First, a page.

Discovery Learning. The first principle of the report is “learning is based on discovery guided by mentoring rather than on the transmission of information.” This principle is promulgated on this campus primarily by the College of Natural Sciences because U.T. professors R. L. Moore in mathematics and R. N. Little in physics became famous for their inquiry-based teaching methods that transformed students from knowledge consumers to knowledge creators and interpreters (http://www.discovery.utexas.edu). I was one of two members of the College of Liberal Arts who participated in the creation of the Discovery Learning center of the College of Natural Sciences.
The Real World. I adapted writing courses to their model primarily by having students confront the real world of nature in various places and forms on and off campus and off and write about the experience. Class meetings are often outside the classroom, devoted to observing, drawing, and writing about nature at Waller Creek, the Biology Ponds, Battle Oaks, the trees in front of the Harry Ransom Center and the Littlefield house, J. Frank Dobie’s house and related statues of horses and cattle along San Jacinto, Texas Memorial Museum, the Story of Texas museum, the Japanese garden at Zilker Park, etc. (Dobie’s house and legacy are part of the course because of a statement by a Chancellor of the University of Texas System, Harry Ransom, who said "I think Frank Dobie was one of the greatest teachers the University of Texas ever had, . . . . one of the truly great natural historians. . . .And this insight into nature, I think, needs to be continued as a Dobie tradition here if the University is really going to realize its own promise.") Another adaptation of discovery learning is E320M, “Literature and the Visual Arts”; again we meet and write about many places on and off campus, usually buildings but also statues and paintings.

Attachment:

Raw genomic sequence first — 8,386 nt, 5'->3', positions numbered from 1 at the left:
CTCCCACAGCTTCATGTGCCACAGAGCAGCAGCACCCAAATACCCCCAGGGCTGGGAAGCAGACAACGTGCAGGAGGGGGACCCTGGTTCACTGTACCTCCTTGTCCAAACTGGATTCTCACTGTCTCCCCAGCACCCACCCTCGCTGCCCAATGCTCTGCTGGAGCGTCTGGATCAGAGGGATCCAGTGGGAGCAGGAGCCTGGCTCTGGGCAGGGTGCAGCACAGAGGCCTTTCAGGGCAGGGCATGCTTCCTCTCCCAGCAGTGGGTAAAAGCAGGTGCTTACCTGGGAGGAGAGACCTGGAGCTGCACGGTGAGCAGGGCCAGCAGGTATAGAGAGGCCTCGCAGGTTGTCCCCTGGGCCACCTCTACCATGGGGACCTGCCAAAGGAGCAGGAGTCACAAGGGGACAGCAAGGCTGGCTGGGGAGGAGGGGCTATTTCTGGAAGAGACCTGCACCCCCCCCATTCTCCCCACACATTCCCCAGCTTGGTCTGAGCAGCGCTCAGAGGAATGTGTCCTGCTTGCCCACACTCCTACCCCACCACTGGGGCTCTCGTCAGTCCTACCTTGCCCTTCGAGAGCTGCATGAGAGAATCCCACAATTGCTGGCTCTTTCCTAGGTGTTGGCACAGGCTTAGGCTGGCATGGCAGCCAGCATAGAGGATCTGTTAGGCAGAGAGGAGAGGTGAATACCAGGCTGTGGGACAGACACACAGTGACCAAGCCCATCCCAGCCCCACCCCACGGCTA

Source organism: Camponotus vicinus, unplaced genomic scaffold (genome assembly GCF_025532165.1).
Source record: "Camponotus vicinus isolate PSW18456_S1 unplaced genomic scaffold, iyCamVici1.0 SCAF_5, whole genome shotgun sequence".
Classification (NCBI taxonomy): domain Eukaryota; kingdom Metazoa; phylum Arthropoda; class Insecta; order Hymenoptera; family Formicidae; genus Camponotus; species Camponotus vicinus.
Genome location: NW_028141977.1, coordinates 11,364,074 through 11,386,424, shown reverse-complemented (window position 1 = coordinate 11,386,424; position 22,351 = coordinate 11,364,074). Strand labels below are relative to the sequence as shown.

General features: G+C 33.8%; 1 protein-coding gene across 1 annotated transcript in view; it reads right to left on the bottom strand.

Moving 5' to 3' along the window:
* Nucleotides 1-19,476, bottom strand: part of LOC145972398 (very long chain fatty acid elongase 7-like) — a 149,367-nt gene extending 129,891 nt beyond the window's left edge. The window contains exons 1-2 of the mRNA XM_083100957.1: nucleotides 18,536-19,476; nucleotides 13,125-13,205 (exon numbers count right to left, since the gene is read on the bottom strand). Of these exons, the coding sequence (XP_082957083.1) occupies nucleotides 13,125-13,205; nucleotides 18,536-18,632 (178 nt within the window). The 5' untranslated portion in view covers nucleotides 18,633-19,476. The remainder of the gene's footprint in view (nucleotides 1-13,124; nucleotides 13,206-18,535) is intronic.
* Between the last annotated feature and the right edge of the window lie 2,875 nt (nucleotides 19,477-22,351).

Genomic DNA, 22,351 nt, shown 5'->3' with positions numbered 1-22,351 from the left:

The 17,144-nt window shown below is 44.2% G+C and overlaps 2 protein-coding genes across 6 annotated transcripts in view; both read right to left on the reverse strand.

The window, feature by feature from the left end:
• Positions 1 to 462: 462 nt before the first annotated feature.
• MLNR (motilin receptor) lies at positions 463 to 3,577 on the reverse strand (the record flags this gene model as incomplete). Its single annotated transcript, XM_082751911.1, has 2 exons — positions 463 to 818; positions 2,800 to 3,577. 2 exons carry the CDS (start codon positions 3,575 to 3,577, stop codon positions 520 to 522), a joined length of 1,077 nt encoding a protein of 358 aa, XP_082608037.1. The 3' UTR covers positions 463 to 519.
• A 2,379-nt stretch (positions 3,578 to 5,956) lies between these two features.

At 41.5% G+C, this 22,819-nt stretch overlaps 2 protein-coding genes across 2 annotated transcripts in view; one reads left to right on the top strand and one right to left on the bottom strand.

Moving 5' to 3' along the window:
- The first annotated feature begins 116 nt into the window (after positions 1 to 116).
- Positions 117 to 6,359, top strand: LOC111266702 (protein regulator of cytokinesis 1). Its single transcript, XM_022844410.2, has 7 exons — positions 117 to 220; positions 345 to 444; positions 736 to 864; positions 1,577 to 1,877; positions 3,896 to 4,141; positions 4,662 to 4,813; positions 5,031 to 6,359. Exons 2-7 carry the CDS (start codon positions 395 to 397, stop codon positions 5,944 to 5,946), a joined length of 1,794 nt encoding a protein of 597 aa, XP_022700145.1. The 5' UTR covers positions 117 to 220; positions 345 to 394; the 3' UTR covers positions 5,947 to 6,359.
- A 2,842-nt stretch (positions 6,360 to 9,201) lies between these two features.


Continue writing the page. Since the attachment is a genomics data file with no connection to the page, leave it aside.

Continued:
University as Home. An additional goal of our visits to various places around campus is to make the university a home for the students, most of whom are from cities other than Austin. We are responding to the 10th principle of the Carnegie report: “Larger universities must find ways to find ways to create a sense of place and to help students develop small communities within the larger whole.” Here at the largest of all universities it is particularly important that students create a sense of place and a sense of community.
Amherst Model. In my adaptation of discovery learning to the humanities I focus on the unknown and unfamiliar in both the external and internal worlds. For example, in my course in writing about architecture (E320M) we visit the Littlefield House on campus and students are encouraged to consider not only questions about the origin of an external object such as “why is this griffin here on this mantel?” They are also encouraged to explore the internal mystery of self (as in “what is my sense of place here?” or “what associations or memories does this evoke in me?” or “how do I feel about this?”). The questions directed at creating a self are inspired by the best course I have had in my life, Freshman English at Amherst College. This was a pure writing course: no books ( though Robert Varnum devoted a book to the course: Fencing With Words: A History of Writing Instruction at Amherst College during the Era of Theodore Baird, 1938-1966). The emphasis in this course was very heavily on learning to think for oneself (what we now call discovery learning) and has inspired me for almost fifty years now.